A remarkable event happened last week. After 23 years of ruling Tunisia with an iron fist, President Zine el-Abidine Ben Ali fled the country, seeking refuge in Saudi Arabia. It was the dramatic culmination to a month of street protests across the North African nation.
The fuse was lit when an unemployed university graduate doused himself with gasoline, lighting himself on fire. Fueled by anger over growing unemployment (one-third of college graduates have no work) and rampant corruption, Tunisians took to the streets, confronting the repressive regime.
It’s no state secret that the government is corrupt. Relatives of the president and his wife have reaped vast fortunes and live in opulence. But documents revealed by Wikileaks added evidence to the simmering outrage.
Remember the secret U.S. diplomatic cables released late last year? Here’s one from 2008 written by an American diplomat in Tunis: “Corruption in Tunisia is getting worse. Whether it’s cash, services, land, property, or yes, even your yacht, President Ben Ali’s family is rumored to covet it and reportedly gets what it wants.”
And there’s more: “The numerous stories of familial corruption are certainly galling to many Tunisians, but beyond the rumors of money-grabbing is a frustration that the well-connected can live outside the law. One Tunisian lamented that Tunisia was no longer a police state, it had become a state run by the mafia. ”
You can read the dirty details on Tunileaks, a site created by dissidents to expose state corruption. Although the government tried to take down the site, the juicy details have already circulated widely in the Arab world.
Tunisia, a former French colony, has a large middle class and an educated, technology savvy population. Since the protests began, organizers have used Twitter, YouTube, Facebook and blogs to spread the word.
The government applied its formidable censorship apparatus to block these channels with limited success. The key to the regime’s longevity was its ability to suppress information. Those days are over. The new interim government has pledged to dismantled state control of the media.
While it’s tempting to credit the Internet for the overthrow of the government, as one writer tweeted, “The Internet facilitates communication, but it alone doesn’t keep people in the streets for four weeks.” The courage of the Tunisian people deserves full credit.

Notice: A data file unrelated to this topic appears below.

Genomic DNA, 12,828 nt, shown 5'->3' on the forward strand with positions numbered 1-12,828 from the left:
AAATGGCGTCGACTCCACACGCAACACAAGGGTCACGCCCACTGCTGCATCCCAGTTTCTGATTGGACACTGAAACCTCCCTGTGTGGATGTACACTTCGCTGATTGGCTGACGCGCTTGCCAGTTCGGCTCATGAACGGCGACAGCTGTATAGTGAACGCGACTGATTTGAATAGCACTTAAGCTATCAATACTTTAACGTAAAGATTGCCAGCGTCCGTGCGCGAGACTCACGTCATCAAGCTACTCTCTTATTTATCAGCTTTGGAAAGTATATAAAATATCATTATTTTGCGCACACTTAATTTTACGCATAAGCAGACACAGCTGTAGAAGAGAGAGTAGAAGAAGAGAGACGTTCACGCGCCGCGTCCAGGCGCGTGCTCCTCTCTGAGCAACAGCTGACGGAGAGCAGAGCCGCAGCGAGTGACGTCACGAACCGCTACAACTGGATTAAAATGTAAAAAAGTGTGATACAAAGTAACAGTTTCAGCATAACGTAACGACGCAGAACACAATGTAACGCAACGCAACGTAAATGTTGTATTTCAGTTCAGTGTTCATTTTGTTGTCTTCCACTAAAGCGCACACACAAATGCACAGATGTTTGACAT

As word of the uprising spreads, fear has rippled across the Arab world. Which dictator will be next? Protests have now erupted in Egypt, ruled by another iron-fisted despot. The revolution will not be televised; it will be tweeted.
There’s no doubt that YouTube has had a profound effect on life as we know it. It started as the simplest of ideas–a way to easily share video clips online. YouTube now provides a global platform for millions of people to share their world. We upload twenty-four hours of video to the site every minute and watch one billion videos each day. Viewership exceeds the prime-time audience of the three U.S. networks–a remarkable achievement.
Who could have foreseen this explosive and game-changing growth when the first YouTube video went online? It’s an unremarkable 19 second clip shot at the San Diego zoo. As of this post, it’s been viewed more that 2.6 million times. From this humble beginning, YouTube has hosted a CNN presidential primary debate and given Iranian protesters a powerful platform to show their struggle against a repressive regime.
From its humble beginnings as an Internet start-up in 2005, barely a year later, YouTube was bought by Google for $1.65 billion. The search giant’s deep pockets and engineering prowess has fueled the site’s explosive growth, if not its bottom line. YouTube management claims the site has not turned a profit, although it expects to soon. I can only imagine the cost of storing and serving all that video data. The electricity alone for the server farm can power a small nation.
To celebrate its fifth birthday, YouTube has launched a channel with some of the more memorable clips. It’s also encouraging fans to submit videos about how the site has changed their lives. For more on the social media features of YouTube, here’s a timely article for your reading enjoyment.